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Talking Trump Transition With President Obama Speechwriter Jon Lovett

Tuesday, November 22, 2016  |  posted by Hugh Hewitt

Obama White House alum (he was a speechwriter) Jon Lovett joined me this AM after disagreeing about General Mike Flynn over the weekend on Twitter:

Audio:

11-22hhs-lovett

Transcript:

HH: We’ve got a special hour planned. I’m calling this the preview, the modeling of how you ought to conduct Thanksgiving dinner this Thursday with friends and family who voted differently from you. My special guest, first time on the show, Jon Lovett, longtime speechwriter in the President Obama White House, himself now a writer of TV shows, and as he says on his Twitter feed, @JonLovett, a writer of speeches and TV shows and strongly worded letters mostly water. Jon, welcome, it’s good to have you on the Hugh Hewitt Show.

JL: It’s good to be here. Let’s not end by yelling at each other and leaving the table.

HH: No, we won’t turn anything over, and we won’t throw the knives, and we won’t throw the turkey out to the door. Jon, let me begin for people who don’t know you with some background. Would you tell people where you were born, raised, went to school, all that kind of stuff?

JL: Sure. I was born in Manhattan. I grew up on Long Island. I went to Williams College in Massachusetts. My family had a box factory on Long Island started by my grandfather. I went to Williams. I studied math. I graduated. I tried to be a stand-up comic. I think I could have made it. The audiences maybe felt otherwise. I ended up in politics. I was an intern briefly on John Kerry’s presidential campaign, which didn’t end well. But one thing led to another, and I ended up writing some jokes for Hillary Clinton, and then became her junior speechwriter, stuck with her for three years during her first 2008 presidential campaign, which ended in the same way as her second presidential campaign. And once that race was over, I ended up moving over to the White House and being a speechwriter for President Obama for three years working on a full range of domestic policy issues as well as doing the White House Correspondents dinner and all the comedy speeches I could get my hands on. Continue Reading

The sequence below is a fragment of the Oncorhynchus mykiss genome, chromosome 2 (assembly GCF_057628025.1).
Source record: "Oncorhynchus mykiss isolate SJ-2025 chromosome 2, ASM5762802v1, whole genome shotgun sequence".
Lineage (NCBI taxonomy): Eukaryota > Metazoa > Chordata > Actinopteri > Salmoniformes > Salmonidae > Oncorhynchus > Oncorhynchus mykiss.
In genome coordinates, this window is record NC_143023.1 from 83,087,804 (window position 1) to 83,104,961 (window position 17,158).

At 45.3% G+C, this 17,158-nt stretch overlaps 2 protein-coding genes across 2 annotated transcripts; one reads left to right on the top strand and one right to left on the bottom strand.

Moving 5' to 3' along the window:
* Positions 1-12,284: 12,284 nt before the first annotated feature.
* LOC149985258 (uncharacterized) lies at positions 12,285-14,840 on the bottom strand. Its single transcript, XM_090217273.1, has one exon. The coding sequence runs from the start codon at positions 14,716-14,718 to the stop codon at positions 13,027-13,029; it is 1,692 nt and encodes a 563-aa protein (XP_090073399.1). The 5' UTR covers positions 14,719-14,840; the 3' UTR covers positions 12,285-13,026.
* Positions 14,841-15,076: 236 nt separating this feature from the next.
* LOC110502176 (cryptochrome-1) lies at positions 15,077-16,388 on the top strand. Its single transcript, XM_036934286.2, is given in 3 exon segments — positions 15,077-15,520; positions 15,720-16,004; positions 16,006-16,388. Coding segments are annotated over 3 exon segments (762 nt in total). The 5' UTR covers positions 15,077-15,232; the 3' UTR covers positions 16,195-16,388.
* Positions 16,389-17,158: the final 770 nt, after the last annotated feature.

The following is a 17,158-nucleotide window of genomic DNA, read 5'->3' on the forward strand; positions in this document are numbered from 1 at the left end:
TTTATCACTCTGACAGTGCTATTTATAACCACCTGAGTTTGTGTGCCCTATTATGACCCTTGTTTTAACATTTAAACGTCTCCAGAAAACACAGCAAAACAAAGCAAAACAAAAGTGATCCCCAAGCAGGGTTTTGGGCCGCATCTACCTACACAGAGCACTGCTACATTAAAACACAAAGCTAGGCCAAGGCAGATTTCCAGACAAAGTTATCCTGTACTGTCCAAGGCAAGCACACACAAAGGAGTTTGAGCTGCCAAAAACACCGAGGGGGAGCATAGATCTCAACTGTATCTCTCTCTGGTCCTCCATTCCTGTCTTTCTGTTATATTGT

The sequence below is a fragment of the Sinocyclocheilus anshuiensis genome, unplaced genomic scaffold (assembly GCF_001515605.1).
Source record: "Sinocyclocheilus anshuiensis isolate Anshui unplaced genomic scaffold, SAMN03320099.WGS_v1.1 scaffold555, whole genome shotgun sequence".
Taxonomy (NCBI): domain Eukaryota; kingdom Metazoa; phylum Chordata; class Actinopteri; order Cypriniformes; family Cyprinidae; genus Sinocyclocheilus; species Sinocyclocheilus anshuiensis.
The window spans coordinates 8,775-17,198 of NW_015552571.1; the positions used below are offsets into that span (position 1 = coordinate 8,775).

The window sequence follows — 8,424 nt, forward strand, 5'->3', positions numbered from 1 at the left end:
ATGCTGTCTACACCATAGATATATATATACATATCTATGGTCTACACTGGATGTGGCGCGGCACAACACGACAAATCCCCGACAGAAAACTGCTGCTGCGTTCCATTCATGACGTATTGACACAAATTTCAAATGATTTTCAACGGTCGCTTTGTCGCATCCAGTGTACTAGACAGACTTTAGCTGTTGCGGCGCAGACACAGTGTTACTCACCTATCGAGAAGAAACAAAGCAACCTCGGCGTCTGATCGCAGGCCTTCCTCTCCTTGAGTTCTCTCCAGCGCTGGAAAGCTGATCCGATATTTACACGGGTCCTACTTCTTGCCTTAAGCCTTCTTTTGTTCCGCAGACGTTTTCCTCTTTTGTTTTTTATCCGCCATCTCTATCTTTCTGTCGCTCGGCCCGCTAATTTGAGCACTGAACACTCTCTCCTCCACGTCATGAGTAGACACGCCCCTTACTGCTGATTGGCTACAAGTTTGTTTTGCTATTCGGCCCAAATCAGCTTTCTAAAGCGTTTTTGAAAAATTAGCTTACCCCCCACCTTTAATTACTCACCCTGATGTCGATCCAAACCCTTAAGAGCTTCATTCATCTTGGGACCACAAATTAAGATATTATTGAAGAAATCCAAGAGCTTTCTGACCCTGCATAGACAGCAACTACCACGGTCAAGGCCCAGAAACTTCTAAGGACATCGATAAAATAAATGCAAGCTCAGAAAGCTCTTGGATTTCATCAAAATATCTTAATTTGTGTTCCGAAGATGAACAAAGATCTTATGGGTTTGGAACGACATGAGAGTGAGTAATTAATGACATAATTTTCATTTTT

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Hugh Hewitt on MSNBC Talking Trump Transition

Monday, November 21, 2016  |  posted by Duane Patterson

First, with Kristen Welker



Later, with Kate Snow:



Yet later, with Brian Williams:



Dan Balz of the Washington Post Talkin’ Transition

Monday, November 21, 2016  |  posted by Duane Patterson

The audio:

11-21hhs-balz

The Transcript:

HH: Joined now by the Washington Post’s Dan Balz on transition week, Thanksgiving week. Dan, how are you? Happy Thanksgiving in advance.

DB: I’m good, thanks. How are you, Hugh? Happy Thanksgiving to you.

HH: I am great. I have one question I have been dying to ask you.

DB: Yes.

HH: You and Philip Rucker put together this amazing oral history of the election, which if anyone didn’t read it, they ought to go back and look up Balz-Rucker oral history. And I was pleased to participate in it. When I talked to you before the election, I was quite certain Trump would lose. And I am wondering, did anyone you talk to in that vast effort think Trump would win?